“I believe that as a result of the 2010 elections, Michigan voters voted in a number of legislators who were on the extreme end of the ideological perspective, probably not being informed about their stands on many issues, such as LGBT civil rights. In addition, having both the House and Senate in one party majority control, gave incumbents who were re-elected, like Dave Agema and Tom McMillin positions of power, serving as chairpersons of several committees where they could shepherd their legislative pet projects,” Kaplan says. “Both Agema and McMillin have a history of anti-LGBT bias. I think the lesson to be learned here is the importance of being an informed voter and understanding that the way we vote has consequences for our state. Every branch of our government is in one party control as a result of the November 2010 election, which makes it difficult for disenfranchised communities, including the voice of the LGBT community to be heard.”
There is also the consideration of the impact of term limits on the legislative process in Michigan. Lawmakers are forced to adhere to ideologically rigid concepts in order to curry favor with the funding bases of either party or risk losing out on moving to the next rung of elected office.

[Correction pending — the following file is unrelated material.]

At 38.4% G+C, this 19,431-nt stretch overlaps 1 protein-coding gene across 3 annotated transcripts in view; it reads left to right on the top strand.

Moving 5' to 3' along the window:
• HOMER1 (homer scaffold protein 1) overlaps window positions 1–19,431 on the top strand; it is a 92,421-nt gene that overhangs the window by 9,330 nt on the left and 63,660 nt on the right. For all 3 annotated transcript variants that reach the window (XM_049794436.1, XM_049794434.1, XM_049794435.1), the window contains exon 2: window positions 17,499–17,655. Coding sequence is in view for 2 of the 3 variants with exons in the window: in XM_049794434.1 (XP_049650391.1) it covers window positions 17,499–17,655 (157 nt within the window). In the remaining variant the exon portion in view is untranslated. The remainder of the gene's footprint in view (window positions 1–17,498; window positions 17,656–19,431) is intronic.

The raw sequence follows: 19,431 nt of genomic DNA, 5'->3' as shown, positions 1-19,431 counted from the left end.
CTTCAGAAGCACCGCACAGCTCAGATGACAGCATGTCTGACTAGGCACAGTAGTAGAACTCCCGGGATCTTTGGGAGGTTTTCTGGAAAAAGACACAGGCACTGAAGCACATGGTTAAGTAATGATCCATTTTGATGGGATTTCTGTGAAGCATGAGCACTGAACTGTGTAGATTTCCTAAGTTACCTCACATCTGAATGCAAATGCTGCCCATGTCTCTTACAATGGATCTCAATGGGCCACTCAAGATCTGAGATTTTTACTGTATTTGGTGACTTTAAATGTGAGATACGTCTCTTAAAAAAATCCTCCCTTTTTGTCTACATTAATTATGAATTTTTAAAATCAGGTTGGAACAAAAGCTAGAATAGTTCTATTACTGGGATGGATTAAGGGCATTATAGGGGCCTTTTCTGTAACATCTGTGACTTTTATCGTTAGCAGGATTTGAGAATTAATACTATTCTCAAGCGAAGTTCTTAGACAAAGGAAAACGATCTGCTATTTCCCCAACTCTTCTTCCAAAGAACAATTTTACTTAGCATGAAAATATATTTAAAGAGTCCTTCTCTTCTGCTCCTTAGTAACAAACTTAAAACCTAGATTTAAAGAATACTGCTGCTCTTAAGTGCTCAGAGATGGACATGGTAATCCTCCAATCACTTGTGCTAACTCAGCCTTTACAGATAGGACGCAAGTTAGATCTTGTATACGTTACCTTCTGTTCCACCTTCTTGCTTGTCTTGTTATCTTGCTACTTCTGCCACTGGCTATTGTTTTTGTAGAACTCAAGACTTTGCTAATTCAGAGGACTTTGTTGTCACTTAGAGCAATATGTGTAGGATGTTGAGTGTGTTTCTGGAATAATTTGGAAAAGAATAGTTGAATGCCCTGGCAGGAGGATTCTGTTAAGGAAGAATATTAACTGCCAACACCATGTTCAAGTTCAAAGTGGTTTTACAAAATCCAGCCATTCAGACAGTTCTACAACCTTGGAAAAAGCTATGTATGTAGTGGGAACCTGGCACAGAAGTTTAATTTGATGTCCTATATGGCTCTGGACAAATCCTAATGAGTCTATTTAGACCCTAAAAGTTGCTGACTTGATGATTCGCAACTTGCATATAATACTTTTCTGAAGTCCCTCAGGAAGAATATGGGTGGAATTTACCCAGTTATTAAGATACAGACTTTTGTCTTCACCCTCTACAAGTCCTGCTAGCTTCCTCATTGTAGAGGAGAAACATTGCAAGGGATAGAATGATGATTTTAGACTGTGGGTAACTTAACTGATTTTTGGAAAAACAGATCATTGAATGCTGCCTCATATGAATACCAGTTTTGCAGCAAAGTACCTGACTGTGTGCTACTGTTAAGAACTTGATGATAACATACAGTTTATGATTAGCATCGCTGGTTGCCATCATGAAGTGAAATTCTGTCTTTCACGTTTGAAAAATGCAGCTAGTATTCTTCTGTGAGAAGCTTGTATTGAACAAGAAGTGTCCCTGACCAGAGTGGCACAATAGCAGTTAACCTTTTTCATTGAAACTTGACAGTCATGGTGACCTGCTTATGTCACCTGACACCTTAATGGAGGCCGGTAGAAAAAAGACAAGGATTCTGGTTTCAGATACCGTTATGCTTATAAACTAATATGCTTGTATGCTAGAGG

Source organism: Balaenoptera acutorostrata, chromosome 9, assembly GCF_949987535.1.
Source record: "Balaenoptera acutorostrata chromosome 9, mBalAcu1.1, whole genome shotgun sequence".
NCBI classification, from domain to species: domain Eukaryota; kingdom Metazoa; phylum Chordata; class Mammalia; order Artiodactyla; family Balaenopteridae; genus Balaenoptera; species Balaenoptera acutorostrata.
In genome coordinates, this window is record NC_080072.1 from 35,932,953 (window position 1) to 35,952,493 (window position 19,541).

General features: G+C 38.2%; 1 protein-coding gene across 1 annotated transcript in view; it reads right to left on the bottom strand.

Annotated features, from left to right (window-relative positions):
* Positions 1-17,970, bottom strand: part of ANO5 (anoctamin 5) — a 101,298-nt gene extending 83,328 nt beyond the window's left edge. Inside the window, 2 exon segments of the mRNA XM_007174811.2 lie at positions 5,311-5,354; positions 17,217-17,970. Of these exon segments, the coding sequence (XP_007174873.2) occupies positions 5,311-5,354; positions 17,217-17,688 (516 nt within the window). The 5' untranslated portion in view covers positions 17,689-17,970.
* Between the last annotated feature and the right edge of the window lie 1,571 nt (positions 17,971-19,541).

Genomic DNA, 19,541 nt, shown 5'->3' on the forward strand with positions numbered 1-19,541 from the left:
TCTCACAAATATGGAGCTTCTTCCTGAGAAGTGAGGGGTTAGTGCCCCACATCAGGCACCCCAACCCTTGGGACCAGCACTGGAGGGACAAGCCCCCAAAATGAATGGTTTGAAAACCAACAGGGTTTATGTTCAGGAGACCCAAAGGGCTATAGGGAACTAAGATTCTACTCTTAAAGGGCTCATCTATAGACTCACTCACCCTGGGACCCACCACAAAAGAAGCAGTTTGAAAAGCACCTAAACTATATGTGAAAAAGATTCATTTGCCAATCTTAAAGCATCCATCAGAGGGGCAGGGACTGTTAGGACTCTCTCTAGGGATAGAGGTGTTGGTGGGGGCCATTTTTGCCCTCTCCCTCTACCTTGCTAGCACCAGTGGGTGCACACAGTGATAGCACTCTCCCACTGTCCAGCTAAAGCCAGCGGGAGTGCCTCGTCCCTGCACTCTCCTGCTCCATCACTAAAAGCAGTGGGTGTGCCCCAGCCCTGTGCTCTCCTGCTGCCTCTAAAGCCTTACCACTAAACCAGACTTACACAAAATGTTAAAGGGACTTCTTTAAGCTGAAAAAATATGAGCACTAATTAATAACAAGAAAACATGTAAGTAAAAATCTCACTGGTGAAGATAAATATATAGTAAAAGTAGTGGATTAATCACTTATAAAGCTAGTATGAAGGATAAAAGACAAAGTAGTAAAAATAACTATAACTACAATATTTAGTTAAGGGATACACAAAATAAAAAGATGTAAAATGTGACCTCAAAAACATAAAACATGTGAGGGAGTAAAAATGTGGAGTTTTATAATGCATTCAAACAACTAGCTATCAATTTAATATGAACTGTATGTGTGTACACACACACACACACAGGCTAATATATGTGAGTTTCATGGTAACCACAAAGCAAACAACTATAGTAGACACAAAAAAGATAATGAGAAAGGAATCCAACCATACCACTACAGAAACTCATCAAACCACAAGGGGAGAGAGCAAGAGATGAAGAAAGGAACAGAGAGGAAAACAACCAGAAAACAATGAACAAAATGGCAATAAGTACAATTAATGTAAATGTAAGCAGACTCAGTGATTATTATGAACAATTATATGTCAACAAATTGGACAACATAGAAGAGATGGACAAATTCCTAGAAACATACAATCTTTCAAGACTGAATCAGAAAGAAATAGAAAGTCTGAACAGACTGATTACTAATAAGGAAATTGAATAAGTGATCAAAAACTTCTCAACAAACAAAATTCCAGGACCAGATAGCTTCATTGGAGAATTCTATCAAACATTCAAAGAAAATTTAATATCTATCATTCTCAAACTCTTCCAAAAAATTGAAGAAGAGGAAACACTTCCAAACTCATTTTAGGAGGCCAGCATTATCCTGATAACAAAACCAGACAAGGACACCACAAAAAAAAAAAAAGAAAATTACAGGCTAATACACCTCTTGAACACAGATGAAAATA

“Term limits are, at the very least, partially responsible for legislators being petrified of voting for any weighty issue. Legislators don’t want to offend large donors and feel they need to appeal to their established base in order to hold onto their seat,” said Dievendorf. “Unfortunately, Michigan legislators are underestimating the value of fairness held by their base. It is especially important, under restrictive term limits, that we are voting into office pro-equality legislators and that we continue to tell elected leaders, to their face and while they are in office, what we expect from them.”
“Term limits have produced a legislature with short-term institutional memory and in my opinion lawmakers who are more interested in immediate results than the long-term effects and consequences. I doubt that many legislators in support of this (anti-gay) legislation are looking at the long term effects of treating LGBT people like second class citizens, and are more focused on scoring political points with their base,” said Kaplan.